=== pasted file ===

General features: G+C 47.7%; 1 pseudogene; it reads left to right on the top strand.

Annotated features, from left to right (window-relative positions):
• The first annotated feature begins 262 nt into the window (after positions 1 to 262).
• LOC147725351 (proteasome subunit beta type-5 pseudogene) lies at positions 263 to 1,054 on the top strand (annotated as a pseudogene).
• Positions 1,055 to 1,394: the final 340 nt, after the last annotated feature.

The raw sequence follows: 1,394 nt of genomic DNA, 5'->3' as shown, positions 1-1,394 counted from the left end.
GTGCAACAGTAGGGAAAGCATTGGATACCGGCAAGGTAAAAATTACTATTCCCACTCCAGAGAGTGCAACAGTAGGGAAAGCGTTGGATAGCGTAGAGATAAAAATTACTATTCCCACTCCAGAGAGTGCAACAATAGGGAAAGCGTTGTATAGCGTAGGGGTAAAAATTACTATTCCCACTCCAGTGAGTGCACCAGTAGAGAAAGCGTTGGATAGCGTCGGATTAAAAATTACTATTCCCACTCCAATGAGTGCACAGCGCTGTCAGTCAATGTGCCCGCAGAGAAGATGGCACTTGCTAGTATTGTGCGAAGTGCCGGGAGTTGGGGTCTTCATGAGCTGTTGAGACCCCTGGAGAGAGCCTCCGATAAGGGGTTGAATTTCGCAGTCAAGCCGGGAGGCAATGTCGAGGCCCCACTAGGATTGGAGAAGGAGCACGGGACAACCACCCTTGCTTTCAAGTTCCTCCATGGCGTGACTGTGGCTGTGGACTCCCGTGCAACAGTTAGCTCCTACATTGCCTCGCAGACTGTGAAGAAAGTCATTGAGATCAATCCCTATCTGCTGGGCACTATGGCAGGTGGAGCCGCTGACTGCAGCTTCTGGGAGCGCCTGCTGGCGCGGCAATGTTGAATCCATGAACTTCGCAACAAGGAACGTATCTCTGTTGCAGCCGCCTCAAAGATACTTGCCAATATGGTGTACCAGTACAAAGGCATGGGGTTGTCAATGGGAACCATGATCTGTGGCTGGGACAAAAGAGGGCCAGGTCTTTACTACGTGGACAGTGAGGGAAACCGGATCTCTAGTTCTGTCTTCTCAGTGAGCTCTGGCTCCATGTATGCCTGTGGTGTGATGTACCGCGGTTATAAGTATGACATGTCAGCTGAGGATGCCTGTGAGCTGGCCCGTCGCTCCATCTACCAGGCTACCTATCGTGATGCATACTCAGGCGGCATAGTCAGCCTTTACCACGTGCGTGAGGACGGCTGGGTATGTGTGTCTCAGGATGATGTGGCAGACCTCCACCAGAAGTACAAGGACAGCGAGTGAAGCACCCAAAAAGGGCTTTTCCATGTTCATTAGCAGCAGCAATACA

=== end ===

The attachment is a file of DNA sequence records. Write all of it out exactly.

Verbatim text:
General features: G+C 47.7%; 1 pseudogene; it reads left to right on the top strand.

Annotated features, from left to right (window-relative positions):
• The first annotated feature begins 262 nt into the window (after positions 1 to 262).
• LOC147725351 (proteasome subunit beta type-5 pseudogene) lies at positions 263 to 1,054 on the top strand (annotated as a pseudogene).
• Positions 1,055 to 1,394: the final 340 nt, after the last annotated feature.

The raw sequence follows: 1,394 nt of genomic DNA, 5'->3' as shown, positions 1-1,394 counted from the left end.
GTGCAACAGTAGGGAAAGCATTGGATACCGGCAAGGTAAAAATTACTATTCCCACTCCAGAGAGTGCAACAGTAGGGAAAGCGTTGGATAGCGTAGAGATAAAAATTACTATTCCCACTCCAGAGAGTGCAACAATAGGGAAAGCGTTGTATAGCGTAGGGGTAAAAATTACTATTCCCACTCCAGTGAGTGCACCAGTAGAGAAAGCGTTGGATAGCGTCGGATTAAAAATTACTATTCCCACTCCAATGAGTGCACAGCGCTGTCAGTCAATGTGCCCGCAGAGAAGATGGCACTTGCTAGTATTGTGCGAAGTGCCGGGAGTTGGGGTCTTCATGAGCTGTTGAGACCCCTGGAGAGAGCCTCCGATAAGGGGTTGAATTTCGCAGTCAAGCCGGGAGGCAATGTCGAGGCCCCACTAGGATTGGAGAAGGAGCACGGGACAACCACCCTTGCTTTCAAGTTCCTCCATGGCGTGACTGTGGCTGTGGACTCCCGTGCAACAGTTAGCTCCTACATTGCCTCGCAGACTGTGAAGAAAGTCATTGAGATCAATCCCTATCTGCTGGGCACTATGGCAGGTGGAGCCGCTGACTGCAGCTTCTGGGAGCGCCTGCTGGCGCGGCAATGTTGAATCCATGAACTTCGCAACAAGGAACGTATCTCTGTTGCAGCCGCCTCAAAGATACTTGCCAATATGGTGTACCAGTACAAAGGCATGGGGTTGTCAATGGGAACCATGATCTGTGGCTGGGACAAAAGAGGGCCAGGTCTTTACTACGTGGACAGTGAGGGAAACCGGATCTCTAGTTCTGTCTTCTCAGTGAGCTCTGGCTCCATGTATGCCTGTGGTGTGATGTACCGCGGTTATAAGTATGACATGTCAGCTGAGGATGCCTGTGAGCTGGCCCGTCGCTCCATCTACCAGGCTACCTATCGTGATGCATACTCAGGCGGCATAGTCAGCCTTTACCACGTGCGTGAGGACGGCTGGGTATGTGTGTCTCAGGATGATGTGGCAGACCTCCACCAGAAGTACAAGGACAGCGAGTGAAGCACCCAAAAAGGGCTTTTCCATGTTCATTAGCAGCAGCAATACA